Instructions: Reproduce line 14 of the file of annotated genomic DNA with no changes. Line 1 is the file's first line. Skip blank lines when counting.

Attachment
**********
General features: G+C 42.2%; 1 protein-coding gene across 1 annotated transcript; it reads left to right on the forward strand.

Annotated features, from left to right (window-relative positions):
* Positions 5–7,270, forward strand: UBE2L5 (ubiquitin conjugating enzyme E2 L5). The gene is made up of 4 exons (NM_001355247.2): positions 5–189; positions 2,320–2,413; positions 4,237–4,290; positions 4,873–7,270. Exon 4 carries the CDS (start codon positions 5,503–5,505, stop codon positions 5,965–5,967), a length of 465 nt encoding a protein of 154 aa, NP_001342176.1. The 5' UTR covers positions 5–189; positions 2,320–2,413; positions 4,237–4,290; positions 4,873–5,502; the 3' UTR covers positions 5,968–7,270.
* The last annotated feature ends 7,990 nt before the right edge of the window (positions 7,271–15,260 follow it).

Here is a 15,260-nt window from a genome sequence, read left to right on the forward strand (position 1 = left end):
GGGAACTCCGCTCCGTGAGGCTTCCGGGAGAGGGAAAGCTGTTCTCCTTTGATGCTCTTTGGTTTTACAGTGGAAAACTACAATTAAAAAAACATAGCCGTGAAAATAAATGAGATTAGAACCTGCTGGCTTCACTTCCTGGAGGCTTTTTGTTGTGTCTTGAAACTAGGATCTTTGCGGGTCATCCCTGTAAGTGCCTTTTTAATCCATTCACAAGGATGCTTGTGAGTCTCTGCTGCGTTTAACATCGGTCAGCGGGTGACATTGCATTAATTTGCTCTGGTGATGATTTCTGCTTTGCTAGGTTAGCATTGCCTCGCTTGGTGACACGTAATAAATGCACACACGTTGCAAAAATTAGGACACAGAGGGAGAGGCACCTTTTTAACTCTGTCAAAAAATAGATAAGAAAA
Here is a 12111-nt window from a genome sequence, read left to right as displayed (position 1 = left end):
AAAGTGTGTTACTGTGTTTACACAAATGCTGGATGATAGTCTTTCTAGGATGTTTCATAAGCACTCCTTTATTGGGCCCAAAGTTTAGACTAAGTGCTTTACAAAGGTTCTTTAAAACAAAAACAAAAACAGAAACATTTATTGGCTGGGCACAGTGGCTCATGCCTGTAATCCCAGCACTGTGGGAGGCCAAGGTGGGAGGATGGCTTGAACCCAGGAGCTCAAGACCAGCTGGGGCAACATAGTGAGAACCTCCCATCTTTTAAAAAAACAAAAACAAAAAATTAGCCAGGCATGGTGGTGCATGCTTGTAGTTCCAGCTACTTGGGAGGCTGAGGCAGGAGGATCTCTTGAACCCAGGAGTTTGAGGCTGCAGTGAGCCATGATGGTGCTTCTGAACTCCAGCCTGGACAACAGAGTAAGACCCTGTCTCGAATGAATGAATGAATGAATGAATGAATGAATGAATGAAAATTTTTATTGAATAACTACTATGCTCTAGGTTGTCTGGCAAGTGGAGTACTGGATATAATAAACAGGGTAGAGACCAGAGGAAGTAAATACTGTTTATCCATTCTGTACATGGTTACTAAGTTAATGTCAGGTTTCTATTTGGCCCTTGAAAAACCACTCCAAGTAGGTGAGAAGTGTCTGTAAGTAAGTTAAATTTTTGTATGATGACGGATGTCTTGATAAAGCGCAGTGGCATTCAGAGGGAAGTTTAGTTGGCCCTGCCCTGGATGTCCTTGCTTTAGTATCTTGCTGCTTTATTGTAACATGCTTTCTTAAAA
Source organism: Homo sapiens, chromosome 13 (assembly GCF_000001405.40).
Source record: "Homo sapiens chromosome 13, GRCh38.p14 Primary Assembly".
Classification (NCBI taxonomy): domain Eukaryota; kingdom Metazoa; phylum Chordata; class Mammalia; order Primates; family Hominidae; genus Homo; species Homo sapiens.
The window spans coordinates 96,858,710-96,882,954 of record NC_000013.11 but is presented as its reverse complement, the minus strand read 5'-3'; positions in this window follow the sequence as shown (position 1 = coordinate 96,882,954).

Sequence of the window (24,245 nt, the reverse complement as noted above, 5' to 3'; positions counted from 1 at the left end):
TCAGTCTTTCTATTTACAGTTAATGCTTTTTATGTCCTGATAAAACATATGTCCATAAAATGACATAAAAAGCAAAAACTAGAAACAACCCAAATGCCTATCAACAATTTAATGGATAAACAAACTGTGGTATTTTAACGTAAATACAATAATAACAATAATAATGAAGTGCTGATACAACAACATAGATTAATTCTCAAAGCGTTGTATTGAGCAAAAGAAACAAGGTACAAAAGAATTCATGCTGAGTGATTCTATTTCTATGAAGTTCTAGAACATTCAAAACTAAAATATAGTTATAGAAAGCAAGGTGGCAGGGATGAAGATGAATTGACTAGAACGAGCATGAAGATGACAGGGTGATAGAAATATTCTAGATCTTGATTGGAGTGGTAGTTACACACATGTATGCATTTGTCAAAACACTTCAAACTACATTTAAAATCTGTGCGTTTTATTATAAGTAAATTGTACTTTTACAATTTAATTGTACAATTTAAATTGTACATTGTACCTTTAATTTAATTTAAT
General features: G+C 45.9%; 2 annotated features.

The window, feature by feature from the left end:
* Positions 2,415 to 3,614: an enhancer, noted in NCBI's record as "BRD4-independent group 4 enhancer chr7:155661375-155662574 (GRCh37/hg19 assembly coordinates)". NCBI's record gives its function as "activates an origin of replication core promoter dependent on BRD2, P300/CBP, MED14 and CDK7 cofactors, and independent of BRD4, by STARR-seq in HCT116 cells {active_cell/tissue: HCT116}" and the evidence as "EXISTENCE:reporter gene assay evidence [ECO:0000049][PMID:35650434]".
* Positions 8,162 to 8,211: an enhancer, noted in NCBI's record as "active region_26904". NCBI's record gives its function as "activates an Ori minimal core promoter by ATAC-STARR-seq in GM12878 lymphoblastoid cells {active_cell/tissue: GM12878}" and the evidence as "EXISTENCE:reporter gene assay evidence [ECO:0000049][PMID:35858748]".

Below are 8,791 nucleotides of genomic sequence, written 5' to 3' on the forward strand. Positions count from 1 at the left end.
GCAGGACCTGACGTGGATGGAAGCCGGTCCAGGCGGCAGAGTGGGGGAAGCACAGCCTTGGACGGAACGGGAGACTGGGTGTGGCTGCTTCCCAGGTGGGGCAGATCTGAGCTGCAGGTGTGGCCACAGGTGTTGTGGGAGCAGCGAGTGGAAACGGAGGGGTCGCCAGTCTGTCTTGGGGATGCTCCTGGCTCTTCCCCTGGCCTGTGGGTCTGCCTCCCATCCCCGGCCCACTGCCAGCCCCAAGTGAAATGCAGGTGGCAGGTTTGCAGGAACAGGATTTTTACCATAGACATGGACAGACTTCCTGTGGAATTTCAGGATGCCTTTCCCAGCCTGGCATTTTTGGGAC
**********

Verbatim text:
TCAGTCTTTCTATTTACAGTTAATGCTTTTTATGTCCTGATAAAACATATGTCCATAAAATGACATAAAAAGCAAAAACTAGAAACAACCCAAATGCCTATCAACAATTTAATGGATAAACAAACTGTGGTATTTTAACGTAAATACAATAATAACAATAATAATGAAGTGCTGATACAACAACATAGATTAATTCTCAAAGCGTTGTATTGAGCAAAAGAAACAAGGTACAAAAGAATTCATGCTGAGTGATTCTATTTCTATGAAGTTCTAGAACATTCAAAACTAAAATATAGTTATAGAAAGCAAGGTGGCAGGGATGAAGATGAATTGACTAGAACGAGCATGAAGATGACAGGGTGATAGAAATATTCTAGATCTTGATTGGAGTGGTAGTTACACACATGTATGCATTTGTCAAAACACTTCAAACTACATTTAAAATCTGTGCGTTTTATTATAAGTAAATTGTACTTTTACAATTTAATTGTACAATTTAAATTGTACATTGTACCTTTAATTTAATTTAAT